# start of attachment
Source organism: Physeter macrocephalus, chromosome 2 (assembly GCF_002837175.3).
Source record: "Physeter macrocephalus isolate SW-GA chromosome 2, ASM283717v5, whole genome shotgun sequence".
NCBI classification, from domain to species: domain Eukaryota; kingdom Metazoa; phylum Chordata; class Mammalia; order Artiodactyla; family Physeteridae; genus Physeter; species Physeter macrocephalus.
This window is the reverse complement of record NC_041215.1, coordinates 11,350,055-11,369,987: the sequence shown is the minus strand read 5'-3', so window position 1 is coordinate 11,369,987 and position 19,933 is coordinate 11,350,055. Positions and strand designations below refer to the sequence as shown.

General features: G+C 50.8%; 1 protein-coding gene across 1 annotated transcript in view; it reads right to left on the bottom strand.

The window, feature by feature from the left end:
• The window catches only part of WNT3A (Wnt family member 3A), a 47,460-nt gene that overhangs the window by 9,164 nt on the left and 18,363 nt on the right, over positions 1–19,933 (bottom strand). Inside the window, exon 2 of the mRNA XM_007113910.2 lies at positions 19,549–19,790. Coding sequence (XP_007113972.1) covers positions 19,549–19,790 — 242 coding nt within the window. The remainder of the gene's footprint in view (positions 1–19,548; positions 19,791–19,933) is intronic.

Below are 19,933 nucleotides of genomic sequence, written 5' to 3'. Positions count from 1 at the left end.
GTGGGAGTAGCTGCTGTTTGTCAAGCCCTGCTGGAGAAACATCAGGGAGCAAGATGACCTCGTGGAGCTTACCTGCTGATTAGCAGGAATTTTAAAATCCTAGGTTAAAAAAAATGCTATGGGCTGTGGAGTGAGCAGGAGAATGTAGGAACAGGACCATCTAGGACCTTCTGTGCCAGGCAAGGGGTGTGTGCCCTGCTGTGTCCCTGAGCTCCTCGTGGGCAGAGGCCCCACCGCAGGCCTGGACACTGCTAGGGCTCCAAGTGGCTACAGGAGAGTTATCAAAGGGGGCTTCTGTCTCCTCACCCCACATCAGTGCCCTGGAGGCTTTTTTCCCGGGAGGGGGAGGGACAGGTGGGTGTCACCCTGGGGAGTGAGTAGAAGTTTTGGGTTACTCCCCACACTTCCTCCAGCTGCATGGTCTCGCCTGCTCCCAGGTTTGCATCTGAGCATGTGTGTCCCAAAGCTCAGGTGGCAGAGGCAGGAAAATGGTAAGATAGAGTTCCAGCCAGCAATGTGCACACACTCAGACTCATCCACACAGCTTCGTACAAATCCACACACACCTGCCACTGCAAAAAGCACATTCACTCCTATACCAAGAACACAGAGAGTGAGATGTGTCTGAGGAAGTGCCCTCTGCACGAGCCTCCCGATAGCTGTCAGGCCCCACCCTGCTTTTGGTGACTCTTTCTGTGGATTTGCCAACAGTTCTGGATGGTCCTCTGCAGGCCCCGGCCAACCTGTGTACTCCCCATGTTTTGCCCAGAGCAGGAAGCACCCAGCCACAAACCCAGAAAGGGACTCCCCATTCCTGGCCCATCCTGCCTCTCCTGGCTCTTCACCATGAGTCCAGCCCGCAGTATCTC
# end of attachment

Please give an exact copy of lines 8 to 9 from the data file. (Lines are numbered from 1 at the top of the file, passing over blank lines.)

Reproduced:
Below are 19,933 nucleotides of genomic sequence, written 5' to 3'. Positions count from 1 at the left end.
GTGGGAGTAGCTGCTGTTTGTCAAGCCCTGCTGGAGAAACATCAGGGAGCAAGATGACCTCGTGGAGCTTACCTGCTGATTAGCAGGAATTTTAAAATCCTAGGTTAAAAAAAATGCTATGGGCTGTGGAGTGAGCAGGAGAATGTAGGAACAGGACCATCTAGGACCTTCTGTGCCAGGCAAGGGGTGTGTGCCCTGCTGTGTCCCTGAGCTCCTCGTGGGCAGAGGCCCCACCGCAGGCCTGGACACTGCTAGGGCTCCAAGTGGCTACAGGAGAGTTATCAAAGGGGGCTTCTGTCTCCTCACCCCACATCAGTGCCCTGGAGGCTTTTTTCCCGGGAGGGGGAGGGACAGGTGGGTGTCACCCTGGGGAGTGAGTAGAAGTTTTGGGTTACTCCCCACACTTCCTCCAGCTGCATGGTCTCGCCTGCTCCCAGGTTTGCATCTGAGCATGTGTGTCCCAAAGCTCAGGTGGCAGAGGCAGGAAAATGGTAAGATAGAGTTCCAGCCAGCAATGTGCACACACTCAGACTCATCCACACAGCTTCGTACAAATCCACACACACCTGCCACTGCAAAAAGCACATTCACTCCTATACCAAGAACACAGAGAGTGAGATGTGTCTGAGGAAGTGCCCTCTGCACGAGCCTCCCGATAGCTGTCAGGCCCCACCCTGCTTTTGGTGACTCTTTCTGTGGATTTGCCAACAGTTCTGGATGGTCCTCTGCAGGCCCCGGCCAACCTGTGTACTCCCCATGTTTTGCCCAGAGCAGGAAGCACCCAGCCACAAACCCAGAAAGGGACTCCCCATTCCTGGCCCATCCTGCCTCTCCTGGCTCTTCACCATGAGTCCAGCCCGCAGTATCTC